Saving the Supreme Court became for many the chief argument for Trump's candidacy, and Trump produced not one but two lists of jurists he would consider should he win the election. These candidates were highly qualified and uniformly conservative. But the Never Trump wing of the Republican Party didn't buy it. They argued that conservatives were naïve to think Trump would keep his word, speculating that any picks he would actually make would be as bad if not worse than Hillary Clinton's.
Now that Trump has won, we are about to find out who was right. Trump's decision will determine not only the future of the Court, but also the future of his presidency. Stumble here, and Trump could immediately lose the critical support he'll need to advance his agenda.
Fortunately for him, the choice is not a particularly difficult one. Trump should nominate the first person he named the day Scalia died: Judge Bill Pryor of the 11th Circuit Court of Appeals, who is from my state of Alabama.
Pryor's qualifications are beyond dispute. He is considered a brilliant legal scholar and is widely respected in conservative circles. None other than President Barack Obama — who likely agrees with Pryor on precisely nothing — nominated him to sit on the United States Sentencing Commission
, a position to which he was unanimously confirmed by the Senate.
But unlike every other current member of the court, he didn't graduate from an Ivy League law school, didn't spend his entire career in New York or Washington and has real world experience
, having served as attorney general of Alabama. And Pryor is a conservative; he is a pre-eminent defender of federalism, the separation of powers, and deciding cases based on the original meaning of the Constitution.
Which is not to say that Pryor's nomination would be received with universal acclamation. Far from it. Pryor would be a controversial pick on the left. During the Bush administration, Democrats filibustered
his nomination to the 11th Circuit, and he was only confirmed as part of a grand bargain that saved the filibuster for judicial nominations — until the Democrats eliminated it for all but Supreme Court slots during the Obama administration. There would be pressure on Sen. Chuck Schumer to lead a similar blockade now.
But Pryor would not change the makeup of the court that existed at Scalia's death. At most, he would replace the reliably conservative vote of one Catholic justice with the reliably conservative vote of another Catholic justice. For instance, if same-sex marriage came to the court again, the vote count would be exactly the same.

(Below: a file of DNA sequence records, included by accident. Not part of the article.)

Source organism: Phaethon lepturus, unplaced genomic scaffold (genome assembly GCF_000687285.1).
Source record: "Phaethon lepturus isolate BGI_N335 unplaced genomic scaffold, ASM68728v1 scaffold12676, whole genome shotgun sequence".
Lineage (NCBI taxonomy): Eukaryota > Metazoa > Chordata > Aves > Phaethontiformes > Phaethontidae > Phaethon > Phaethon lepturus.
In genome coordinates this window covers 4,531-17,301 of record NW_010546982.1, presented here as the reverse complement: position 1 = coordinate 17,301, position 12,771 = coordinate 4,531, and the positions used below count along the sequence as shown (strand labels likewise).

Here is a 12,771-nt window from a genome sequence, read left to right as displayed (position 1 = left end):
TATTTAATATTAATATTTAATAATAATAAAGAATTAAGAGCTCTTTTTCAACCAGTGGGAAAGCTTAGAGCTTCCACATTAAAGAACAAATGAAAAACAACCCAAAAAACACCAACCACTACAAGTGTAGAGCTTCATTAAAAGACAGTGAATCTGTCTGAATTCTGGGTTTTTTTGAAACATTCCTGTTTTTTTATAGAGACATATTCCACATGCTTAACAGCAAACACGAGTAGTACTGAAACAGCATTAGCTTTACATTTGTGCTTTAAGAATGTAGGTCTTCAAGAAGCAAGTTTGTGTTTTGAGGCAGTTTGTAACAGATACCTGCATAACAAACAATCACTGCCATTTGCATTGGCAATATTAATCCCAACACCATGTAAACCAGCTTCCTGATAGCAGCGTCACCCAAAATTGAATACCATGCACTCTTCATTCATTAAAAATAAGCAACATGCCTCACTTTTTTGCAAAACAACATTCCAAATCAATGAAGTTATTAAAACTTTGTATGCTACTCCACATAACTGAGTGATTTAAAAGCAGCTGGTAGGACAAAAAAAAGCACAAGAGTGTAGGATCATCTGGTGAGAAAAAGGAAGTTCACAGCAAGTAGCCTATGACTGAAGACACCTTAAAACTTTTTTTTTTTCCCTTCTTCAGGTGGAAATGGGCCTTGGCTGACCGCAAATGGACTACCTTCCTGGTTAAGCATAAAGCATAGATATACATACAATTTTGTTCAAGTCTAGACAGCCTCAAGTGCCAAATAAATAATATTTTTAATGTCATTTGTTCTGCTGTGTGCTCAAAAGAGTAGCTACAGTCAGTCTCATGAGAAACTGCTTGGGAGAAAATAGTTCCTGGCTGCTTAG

For that reason, Democrats would be wise to keep their powder dry. There may come a time when President Trump will have an opportunity to swing the court to the right for a generation. If the Democrats pull out all the stops to scuttle Pryor's nomination, particularly after a presidential election premised on the notion that the next president should get his or her pick, their position would be greatly weakened should Justice Ruth Bader Ginsburg or Justice Anthony Kennedy retire. The Democrats can only go to the mattresses so many times, and given that this seat, uniquely, is premised on the results of the election, it would seriously damage any future case.
And if the Democrats do attempt to stop his nomination? Pryor is worth the fight. For too long, Republican presidents have gone for the "stealth" pick, nominations of jurists with little or no judicial track record, who may or may not adhere to a conservative judicial philosophy. Meanwhile, Democratic presidents have nominated men and women who are reliable liberals.
To put it in perspective, former Justice David Souter was appointed by George H.W. Bush, but quickly established himself as a member of the liberal bloc of the court. It is almost unimaginable that one of the four liberal justices would even cast a conservative vote on a controversial issue, let alone make a permanent move to the right.
Replacing Scalia is a big test for Trump, but it also represents an opportunity. Nominating Pryor would buy him enormous political capital and flexibility to pursue an agenda that promises to stray from what conservatives might traditionally support. After all, a president's policy objectives matter for four years — eight if they're lucky.
A Supreme Court seat? Now that lasts a lifetime.